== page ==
In February 2006, the club unveiled plans for reconstruction of the stadium. After initially being rejected by Oldham Council, the decision was overturned with permission for the entire ground to be redeveloped. The ground was expected to seat 16,000 and cost approximately £80 million. On 5 September 2008, Simon Blitz announced on World Soccer Daily podcast that due to the economic problems in England, the development of the stadium was placed on hold temporarily.

On 22 July 2009, the club and Oldham Council unveiled plans for an entirely new, £20 million stadium to be located in Failsworth.[16] The club made an agreement with BAE Systems to purchase a 30-acre piece of land, on which the club plans to build a 12,000 capacity arena along with other leisure and corporate facilities.[17]


Boundary Park is less than 9 miles (14 km) from the stadiums of Bury, Manchester City, Manchester United, and Rochdale.

As their more traditional rivals such as Blackburn Rovers, Bolton Wanderers, Bury and Manchester City are no longer regular opponents, the Latics maintain local rivalry with West Yorkshire clubs Huddersfield Town, Leeds United and near neighbours Stockport County.


Latics originally started out playing in red and white hooped shirts with blue shorts, with similarities to the Oldham RLFC colours). The red stripes were eventually replaced with blue, before this was in turn replaced by a white shirt with the blue stripe down the middle, this shirt was rumoured to have been influenced by the Ajax Amsterdam shirt of the times. In the mid-1960s, under the ownership of Ken Bates, the strip was changed to tangerine shirts with blue shorts. In the mid-1970s the club adopted an all blue shirt, and these colours have been worn ever since, with the exception of the red and blue hooped shirt that was used the late 1990s. This shirt proved unpopular amongst supporters and caused kit clashing problems, resulting in opposition teams occasionally having to wear Oldham's away kit. The club brought back the colours from the 1960s as an away kit for the 2007-2008 season and this proved to be popular amongst the supporters. Home and away shirts currently bear the slogan "keep the faith" as a result of the financial turmoil the club faced in 2004.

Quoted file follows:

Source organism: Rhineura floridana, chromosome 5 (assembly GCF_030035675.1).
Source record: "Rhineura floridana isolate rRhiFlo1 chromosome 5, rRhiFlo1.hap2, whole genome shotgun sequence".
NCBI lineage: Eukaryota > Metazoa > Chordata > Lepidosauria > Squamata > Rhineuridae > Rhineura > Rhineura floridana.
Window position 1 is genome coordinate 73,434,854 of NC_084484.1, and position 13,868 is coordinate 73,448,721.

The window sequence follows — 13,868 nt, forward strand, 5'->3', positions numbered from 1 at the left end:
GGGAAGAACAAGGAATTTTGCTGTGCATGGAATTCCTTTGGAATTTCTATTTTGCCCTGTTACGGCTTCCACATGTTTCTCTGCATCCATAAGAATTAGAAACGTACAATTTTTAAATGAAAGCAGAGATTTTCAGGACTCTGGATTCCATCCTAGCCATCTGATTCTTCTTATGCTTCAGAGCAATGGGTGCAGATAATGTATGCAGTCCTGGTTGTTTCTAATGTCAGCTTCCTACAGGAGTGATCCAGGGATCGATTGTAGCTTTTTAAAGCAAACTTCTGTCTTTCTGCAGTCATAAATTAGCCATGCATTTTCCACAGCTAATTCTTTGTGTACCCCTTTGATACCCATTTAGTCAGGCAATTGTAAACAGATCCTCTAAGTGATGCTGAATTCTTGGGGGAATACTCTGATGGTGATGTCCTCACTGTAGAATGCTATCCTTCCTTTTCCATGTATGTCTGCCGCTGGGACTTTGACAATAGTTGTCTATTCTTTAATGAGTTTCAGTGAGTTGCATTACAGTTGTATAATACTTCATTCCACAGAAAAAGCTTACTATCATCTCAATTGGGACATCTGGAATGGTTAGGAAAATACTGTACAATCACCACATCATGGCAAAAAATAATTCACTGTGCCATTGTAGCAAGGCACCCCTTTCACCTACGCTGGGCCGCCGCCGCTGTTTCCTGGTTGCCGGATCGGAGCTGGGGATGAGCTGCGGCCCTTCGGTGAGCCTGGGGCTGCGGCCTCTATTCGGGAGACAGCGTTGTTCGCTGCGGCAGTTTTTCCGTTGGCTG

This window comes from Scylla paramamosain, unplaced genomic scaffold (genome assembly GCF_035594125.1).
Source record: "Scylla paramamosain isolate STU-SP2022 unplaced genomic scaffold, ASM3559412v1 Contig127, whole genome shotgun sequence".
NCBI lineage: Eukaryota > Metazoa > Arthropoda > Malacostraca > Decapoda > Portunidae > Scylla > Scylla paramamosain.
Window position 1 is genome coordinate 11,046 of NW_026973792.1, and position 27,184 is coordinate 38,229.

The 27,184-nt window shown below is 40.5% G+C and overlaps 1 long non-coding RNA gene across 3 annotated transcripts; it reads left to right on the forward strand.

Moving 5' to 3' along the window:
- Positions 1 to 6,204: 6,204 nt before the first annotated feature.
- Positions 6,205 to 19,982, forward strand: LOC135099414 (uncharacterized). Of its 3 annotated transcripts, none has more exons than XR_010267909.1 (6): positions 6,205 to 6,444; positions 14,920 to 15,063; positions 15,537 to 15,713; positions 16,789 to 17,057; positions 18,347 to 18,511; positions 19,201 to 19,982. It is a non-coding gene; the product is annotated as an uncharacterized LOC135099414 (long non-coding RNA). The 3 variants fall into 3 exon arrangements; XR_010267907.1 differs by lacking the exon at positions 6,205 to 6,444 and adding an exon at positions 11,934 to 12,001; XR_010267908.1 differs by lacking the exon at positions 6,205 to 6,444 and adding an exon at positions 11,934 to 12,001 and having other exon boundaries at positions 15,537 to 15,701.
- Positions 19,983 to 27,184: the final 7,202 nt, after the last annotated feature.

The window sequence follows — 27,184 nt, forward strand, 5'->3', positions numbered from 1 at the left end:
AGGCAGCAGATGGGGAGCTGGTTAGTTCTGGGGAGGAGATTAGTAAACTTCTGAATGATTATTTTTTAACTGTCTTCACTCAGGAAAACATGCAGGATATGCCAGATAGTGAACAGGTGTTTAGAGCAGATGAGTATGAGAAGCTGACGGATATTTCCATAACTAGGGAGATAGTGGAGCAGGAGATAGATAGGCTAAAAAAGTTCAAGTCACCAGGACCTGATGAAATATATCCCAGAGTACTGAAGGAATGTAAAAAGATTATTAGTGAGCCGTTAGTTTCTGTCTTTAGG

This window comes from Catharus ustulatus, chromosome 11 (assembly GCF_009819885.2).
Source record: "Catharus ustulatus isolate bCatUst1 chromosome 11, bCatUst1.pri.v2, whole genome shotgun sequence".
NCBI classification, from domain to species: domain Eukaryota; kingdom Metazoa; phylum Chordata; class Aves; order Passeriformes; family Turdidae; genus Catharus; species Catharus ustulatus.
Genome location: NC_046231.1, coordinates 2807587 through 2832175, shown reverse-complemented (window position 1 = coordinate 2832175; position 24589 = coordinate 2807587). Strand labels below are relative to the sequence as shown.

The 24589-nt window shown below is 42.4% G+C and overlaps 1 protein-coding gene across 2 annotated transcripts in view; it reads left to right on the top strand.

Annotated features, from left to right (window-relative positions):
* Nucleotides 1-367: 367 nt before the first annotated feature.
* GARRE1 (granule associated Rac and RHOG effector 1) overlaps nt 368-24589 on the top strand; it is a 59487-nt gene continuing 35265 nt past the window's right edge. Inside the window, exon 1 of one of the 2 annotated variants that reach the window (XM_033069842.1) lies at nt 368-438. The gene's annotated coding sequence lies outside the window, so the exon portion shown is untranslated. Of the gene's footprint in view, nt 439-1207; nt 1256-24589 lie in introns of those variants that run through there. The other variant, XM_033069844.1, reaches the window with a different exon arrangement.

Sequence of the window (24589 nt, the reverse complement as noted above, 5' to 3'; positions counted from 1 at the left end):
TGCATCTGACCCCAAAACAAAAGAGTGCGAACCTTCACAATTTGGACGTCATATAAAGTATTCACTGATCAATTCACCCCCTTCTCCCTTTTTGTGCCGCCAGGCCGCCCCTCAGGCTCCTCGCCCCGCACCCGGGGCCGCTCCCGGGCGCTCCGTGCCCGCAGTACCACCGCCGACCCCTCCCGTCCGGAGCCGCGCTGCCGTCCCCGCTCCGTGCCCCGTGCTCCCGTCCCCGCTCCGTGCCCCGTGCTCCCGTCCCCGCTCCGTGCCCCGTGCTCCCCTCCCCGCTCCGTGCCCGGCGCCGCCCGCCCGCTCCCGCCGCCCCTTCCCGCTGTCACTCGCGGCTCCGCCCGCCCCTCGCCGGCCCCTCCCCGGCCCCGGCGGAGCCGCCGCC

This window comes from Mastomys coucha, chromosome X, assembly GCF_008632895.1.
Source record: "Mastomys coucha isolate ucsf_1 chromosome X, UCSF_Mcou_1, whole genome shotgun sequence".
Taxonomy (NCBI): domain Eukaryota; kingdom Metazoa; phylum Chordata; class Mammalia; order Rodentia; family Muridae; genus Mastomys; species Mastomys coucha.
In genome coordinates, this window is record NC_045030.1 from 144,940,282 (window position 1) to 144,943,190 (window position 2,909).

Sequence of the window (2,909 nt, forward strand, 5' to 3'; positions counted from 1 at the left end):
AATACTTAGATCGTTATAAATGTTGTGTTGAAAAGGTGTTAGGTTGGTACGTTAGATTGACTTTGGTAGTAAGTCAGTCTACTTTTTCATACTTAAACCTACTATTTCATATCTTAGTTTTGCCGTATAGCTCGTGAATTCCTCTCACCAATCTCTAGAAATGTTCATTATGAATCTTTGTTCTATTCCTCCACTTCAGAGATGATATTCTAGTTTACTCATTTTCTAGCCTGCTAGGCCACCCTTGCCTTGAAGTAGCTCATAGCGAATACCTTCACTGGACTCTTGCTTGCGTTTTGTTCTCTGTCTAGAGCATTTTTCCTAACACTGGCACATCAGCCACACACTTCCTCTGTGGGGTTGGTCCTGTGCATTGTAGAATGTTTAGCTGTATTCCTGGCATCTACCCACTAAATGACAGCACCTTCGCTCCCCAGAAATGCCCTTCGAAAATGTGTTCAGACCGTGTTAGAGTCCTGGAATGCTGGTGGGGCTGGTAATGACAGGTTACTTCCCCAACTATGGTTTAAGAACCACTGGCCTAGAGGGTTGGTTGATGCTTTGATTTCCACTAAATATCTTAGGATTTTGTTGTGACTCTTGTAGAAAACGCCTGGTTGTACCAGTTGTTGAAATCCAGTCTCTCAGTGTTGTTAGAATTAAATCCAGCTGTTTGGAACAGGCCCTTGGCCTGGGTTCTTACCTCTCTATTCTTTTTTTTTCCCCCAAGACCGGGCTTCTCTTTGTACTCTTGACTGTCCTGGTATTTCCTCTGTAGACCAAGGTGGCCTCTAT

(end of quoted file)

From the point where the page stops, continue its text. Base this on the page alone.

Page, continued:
1. ^ a b c Alan Godfrey Maps. North Chadderton & SW Royton [map], 1932 edition. Cartography by Ordnance Survey. (2008) ISBN 978-1-84784-157-5. Section Lancashire Sheet 97.01.
  2. ^ "About Boundary Park". Oldham Athletic AFC. 2008-09-17.,,10337,00.html. Retrieved 2009-01-05. 
  3. ^ "Oldham Athletic". The Football League.,,10794~691853,00.html. Retrieved 2009-01-05. 
  4. ^ a b "Contact Oldham Athletic". Oldham Athletic AFC. 2009-09-28.,,10337,00.html. Retrieved 2009-01-05. 
  5. ^ "League One clubs". The Football League.,,10794,00.html. Retrieved 2009-01-05. 
  6. ^ "Boundary Park". Retrieved 2008-07-31. 
  7. ^ a b "Latics takeover approved". BBC Sport. 2004-02-03. Retrieved 2009-01-05. 
  8. ^ "Latics win celebration match". BBC News. 2004-02-09. Retrieved 2009-01-05. 
  9. ^ Johnson, William (2004-02-03). "FA at odds with leaked report's claim of racism". The Daily Telegraph. Retrieved 2009-01-05. 
  10. ^ "Royle replaces Sheridan at Oldham". BBC Sport. 2009-03-15. Retrieved 2009-04-19. 
  11. ^ "Royle offered Latics job". Sky Sports. 2009-04-16.,19528,11730_5195706,00.html. Retrieved 2009-05-02. 
  12. ^ "Manager Royle set to leave Oldham". BBC Sport. 2009-04-28. Retrieved 2009-05-02. 
  13. ^ "Oldham confirm Penney as manager". BBC Sport. 2009-04-30. Retrieved 2009-05-05. 
  14. ^ "Profiles". Oldham Athletic AFC.,,10337,00.html. Retrieved 2009-09-01. 
  15. ^ a b "Club Officials". Oldham Athletic AFC. 2009-01-06.,,10337,00.html. Retrieved 2009-05-02. 
  16. ^ "Oldham reveal plan for new ground". BBC Sport. 2009-07-22. Retrieved 2009-08-26. 
  17. ^ "Cabinet agreement moves stadium plan forward". Oldham Athletic AFC. 2009-07-23.,,10337~1731488,00.html. Retrieved 2009-08-26. 

External links

Independent media sites

Got something to say? Make a comment.
Your name
Your email address